As the size of a material system decreases, the ratio of the amount of its
interfacial and bulk atoms increases. Consequently, interfacial properties
can become dominant in small systems that often possess extraordinary physical
powers. As is well documented, for instance, nanoscale interfacial systems
with highly ordered assemblies of quantum dots, wires, or rings exhibit
remarkable optoelectronic, magnetic, and mechanical properties that have a
wide range of applications. Generally invalid for nanoscale interfaces,
fundamental theories for interfaces of bulk materials must be examined and
This project develops computational techniques and mathematical theories for a large class of complex interfaces governed by the mechanical properties of underlying heterogeneous systems at nanoscale, aiming at the understanding of the crucial role of such interfaces in material behavior. It combines the novel finite-element methodology and the powerful level-set technique into a new generation multiscale simulation program, and applies directly to a host of nanoscale material processes. Such processes include microstructural evolution in metals and alloys, aggregation of strained islands in epitaxial thin films, and general morphological instability in stressed solids.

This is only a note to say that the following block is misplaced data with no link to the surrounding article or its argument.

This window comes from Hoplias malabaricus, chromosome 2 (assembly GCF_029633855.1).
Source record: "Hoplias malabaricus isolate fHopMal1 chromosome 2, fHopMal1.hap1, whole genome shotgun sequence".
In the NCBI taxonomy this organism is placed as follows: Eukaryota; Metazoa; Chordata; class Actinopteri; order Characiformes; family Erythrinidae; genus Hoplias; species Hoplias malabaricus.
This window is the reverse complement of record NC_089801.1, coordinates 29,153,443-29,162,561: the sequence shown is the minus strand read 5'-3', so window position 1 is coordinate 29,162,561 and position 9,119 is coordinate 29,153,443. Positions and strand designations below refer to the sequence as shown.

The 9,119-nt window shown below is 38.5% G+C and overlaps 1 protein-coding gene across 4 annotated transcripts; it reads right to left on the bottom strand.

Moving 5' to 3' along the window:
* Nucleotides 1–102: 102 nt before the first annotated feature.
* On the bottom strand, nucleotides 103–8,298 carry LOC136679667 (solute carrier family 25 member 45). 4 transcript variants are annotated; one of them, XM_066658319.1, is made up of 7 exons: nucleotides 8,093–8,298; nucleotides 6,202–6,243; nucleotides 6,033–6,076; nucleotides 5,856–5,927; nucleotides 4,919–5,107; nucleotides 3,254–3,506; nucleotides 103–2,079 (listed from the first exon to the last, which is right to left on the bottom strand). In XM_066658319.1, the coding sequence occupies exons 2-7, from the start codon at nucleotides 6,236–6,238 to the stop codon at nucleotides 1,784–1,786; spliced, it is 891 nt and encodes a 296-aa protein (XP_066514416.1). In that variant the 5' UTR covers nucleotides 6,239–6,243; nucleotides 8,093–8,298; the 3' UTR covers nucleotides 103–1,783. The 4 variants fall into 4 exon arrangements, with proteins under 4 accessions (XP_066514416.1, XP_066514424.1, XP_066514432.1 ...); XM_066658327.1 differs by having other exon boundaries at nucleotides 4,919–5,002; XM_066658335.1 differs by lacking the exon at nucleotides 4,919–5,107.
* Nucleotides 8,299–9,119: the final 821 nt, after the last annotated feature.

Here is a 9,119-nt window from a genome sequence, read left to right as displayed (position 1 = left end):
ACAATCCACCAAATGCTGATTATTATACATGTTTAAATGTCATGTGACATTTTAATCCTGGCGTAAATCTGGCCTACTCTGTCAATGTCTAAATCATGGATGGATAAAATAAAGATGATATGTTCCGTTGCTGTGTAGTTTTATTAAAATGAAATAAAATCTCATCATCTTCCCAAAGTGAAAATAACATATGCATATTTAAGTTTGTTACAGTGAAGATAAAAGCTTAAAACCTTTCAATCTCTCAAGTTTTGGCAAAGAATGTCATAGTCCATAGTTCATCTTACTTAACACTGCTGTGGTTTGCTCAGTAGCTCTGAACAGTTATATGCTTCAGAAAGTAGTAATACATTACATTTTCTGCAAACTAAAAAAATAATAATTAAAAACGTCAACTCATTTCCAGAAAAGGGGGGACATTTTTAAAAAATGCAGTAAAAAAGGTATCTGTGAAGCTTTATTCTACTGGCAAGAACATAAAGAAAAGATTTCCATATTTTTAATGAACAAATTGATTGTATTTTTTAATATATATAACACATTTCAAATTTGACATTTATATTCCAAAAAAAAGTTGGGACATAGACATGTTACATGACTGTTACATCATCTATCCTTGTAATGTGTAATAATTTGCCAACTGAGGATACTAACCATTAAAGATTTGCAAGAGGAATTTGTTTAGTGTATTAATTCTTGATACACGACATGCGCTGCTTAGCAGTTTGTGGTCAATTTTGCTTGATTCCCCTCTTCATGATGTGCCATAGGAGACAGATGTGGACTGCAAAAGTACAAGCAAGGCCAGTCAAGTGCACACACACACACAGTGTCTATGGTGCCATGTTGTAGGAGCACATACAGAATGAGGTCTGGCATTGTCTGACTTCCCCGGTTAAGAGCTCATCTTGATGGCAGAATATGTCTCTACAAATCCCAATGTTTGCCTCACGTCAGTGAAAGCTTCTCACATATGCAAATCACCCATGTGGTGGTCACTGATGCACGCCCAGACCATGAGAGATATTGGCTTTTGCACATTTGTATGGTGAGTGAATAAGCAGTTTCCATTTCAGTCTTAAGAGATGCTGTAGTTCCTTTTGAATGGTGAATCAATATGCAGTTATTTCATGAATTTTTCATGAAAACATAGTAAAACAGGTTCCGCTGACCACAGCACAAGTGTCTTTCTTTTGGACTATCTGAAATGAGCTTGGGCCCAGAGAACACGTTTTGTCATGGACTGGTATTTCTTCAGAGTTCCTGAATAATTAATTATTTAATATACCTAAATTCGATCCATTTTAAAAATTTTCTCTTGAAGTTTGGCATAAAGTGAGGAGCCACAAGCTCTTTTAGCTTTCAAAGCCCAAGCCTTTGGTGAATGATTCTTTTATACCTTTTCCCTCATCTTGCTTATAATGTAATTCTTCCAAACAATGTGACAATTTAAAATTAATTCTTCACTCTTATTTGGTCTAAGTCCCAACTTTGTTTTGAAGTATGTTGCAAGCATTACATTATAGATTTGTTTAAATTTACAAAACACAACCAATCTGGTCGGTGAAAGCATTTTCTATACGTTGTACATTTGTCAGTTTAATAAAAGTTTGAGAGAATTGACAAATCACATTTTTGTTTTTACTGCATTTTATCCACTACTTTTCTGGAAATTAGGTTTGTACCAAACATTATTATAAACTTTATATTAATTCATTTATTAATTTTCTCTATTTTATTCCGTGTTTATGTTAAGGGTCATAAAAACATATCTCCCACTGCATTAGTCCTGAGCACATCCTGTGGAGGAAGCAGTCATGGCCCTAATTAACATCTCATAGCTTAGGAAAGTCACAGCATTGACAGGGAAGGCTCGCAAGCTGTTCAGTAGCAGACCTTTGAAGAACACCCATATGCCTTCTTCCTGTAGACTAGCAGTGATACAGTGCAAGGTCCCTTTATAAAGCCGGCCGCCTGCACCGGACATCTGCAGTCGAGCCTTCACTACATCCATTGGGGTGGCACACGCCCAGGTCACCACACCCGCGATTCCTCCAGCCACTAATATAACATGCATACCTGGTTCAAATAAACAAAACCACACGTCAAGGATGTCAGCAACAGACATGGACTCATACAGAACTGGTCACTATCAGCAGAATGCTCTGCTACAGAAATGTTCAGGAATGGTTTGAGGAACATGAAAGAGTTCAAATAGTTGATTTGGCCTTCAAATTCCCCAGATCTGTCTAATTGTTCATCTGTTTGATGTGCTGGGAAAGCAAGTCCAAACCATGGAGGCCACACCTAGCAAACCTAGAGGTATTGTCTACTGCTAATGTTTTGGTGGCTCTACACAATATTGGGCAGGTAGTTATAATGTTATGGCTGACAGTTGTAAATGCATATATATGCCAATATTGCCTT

Powered by rigorous mathematical theories, a set of well tested simulation technologies that are adapted to academic and industrial needs should result from this research. Meanwhile, connections between mathematics and nanoscience should be established, and students will be trained in this interdisciplinary research.